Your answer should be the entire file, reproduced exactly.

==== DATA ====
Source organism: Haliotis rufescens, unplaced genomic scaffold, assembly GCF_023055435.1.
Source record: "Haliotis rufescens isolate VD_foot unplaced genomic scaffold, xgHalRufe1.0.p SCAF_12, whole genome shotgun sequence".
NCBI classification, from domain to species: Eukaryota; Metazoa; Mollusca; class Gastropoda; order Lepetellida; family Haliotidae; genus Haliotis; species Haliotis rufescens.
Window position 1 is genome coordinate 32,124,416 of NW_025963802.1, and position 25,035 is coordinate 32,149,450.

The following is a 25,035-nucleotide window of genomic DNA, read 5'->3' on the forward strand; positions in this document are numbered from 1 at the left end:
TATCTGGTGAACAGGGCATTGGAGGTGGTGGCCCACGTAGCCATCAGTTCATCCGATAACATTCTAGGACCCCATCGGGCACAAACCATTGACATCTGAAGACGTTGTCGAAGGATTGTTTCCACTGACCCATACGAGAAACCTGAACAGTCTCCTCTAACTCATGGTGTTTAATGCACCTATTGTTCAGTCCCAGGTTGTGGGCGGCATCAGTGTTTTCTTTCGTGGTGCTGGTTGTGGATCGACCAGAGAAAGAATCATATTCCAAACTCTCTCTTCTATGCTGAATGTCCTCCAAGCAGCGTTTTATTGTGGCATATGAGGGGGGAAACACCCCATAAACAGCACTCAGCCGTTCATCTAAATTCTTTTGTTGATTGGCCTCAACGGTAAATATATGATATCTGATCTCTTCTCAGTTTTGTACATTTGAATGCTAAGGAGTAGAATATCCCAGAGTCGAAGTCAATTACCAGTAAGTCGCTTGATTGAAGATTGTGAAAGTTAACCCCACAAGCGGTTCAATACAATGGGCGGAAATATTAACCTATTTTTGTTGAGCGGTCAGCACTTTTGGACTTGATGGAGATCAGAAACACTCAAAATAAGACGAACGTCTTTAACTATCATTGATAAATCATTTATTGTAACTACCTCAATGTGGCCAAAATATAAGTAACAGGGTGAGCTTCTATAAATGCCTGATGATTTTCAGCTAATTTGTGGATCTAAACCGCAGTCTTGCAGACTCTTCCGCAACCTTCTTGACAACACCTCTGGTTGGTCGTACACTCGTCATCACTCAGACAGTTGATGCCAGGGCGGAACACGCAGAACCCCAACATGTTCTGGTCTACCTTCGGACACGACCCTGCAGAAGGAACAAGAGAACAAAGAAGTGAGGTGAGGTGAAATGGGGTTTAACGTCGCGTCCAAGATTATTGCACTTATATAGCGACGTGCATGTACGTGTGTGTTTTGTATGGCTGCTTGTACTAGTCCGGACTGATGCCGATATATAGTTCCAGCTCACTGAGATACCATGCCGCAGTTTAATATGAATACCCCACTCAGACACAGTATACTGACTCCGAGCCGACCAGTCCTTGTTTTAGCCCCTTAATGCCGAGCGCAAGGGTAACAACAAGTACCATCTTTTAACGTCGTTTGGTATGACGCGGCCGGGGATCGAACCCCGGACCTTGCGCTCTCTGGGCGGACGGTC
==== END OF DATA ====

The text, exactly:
Source organism: Haliotis rufescens, unplaced genomic scaffold, assembly GCF_023055435.1.
Source record: "Haliotis rufescens isolate VD_foot unplaced genomic scaffold, xgHalRufe1.0.p SCAF_12, whole genome shotgun sequence".
NCBI classification, from domain to species: Eukaryota; Metazoa; Mollusca; class Gastropoda; order Lepetellida; family Haliotidae; genus Haliotis; species Haliotis rufescens.
Window position 1 is genome coordinate 32,124,416 of NW_025963802.1, and position 25,035 is coordinate 32,149,450.

The following is a 25,035-nucleotide window of genomic DNA, read 5'->3' on the forward strand; positions in this document are numbered from 1 at the left end:
TATCTGGTGAACAGGGCATTGGAGGTGGTGGCCCACGTAGCCATCAGTTCATCCGATAACATTCTAGGACCCCATCGGGCACAAACCATTGACATCTGAAGACGTTGTCGAAGGATTGTTTCCACTGACCCATACGAGAAACCTGAACAGTCTCCTCTAACTCATGGTGTTTAATGCACCTATTGTTCAGTCCCAGGTTGTGGGCGGCATCAGTGTTTTCTTTCGTGGTGCTGGTTGTGGATCGACCAGAGAAAGAATCATATTCCAAACTCTCTCTTCTATGCTGAATGTCCTCCAAGCAGCGTTTTATTGTGGCATATGAGGGGGGAAACACCCCATAAACAGCACTCAGCCGTTCATCTAAATTCTTTTGTTGATTGGCCTCAACGGTAAATATATGATATCTGATCTCTTCTCAGTTTTGTACATTTGAATGCTAAGGAGTAGAATATCCCAGAGTCGAAGTCAATTACCAGTAAGTCGCTTGATTGAAGATTGTGAAAGTTAACCCCACAAGCGGTTCAATACAATGGGCGGAAATATTAACCTATTTTTGTTGAGCGGTCAGCACTTTTGGACTTGATGGAGATCAGAAACACTCAAAATAAGACGAACGTCTTTAACTATCATTGATAAATCATTTATTGTAACTACCTCAATGTGGCCAAAATATAAGTAACAGGGTGAGCTTCTATAAATGCCTGATGATTTTCAGCTAATTTGTGGATCTAAACCGCAGTCTTGCAGACTCTTCCGCAACCTTCTTGACAACACCTCTGGTTGGTCGTACACTCGTCATCACTCAGACAGTTGATGCCAGGGCGGAACACGCAGAACCCCAACATGTTCTGGTCTACCTTCGGACACGACCCTGCAGAAGGAACAAGAGAACAAAGAAGTGAGGTGAGGTGAAATGGGGTTTAACGTCGCGTCCAAGATTATTGCACTTATATAGCGACGTGCATGTACGTGTGTGTTTTGTATGGCTGCTTGTACTAGTCCGGACTGATGCCGATATATAGTTCCAGCTCACTGAGATACCATGCCGCAGTTTAATATGAATACCCCACTCAGACACAGTATACTGACTCCGAGCCGACCAGTCCTTGTTTTAGCCCCTTAATGCCGAGCGCAAGGGTAACAACAAGTACCATCTTTTAACGTCGTTTGGTATGACGCGGCCGGGGATCGAACCCCGGACCTTGCGCTCTCTGGGCGGACGGTC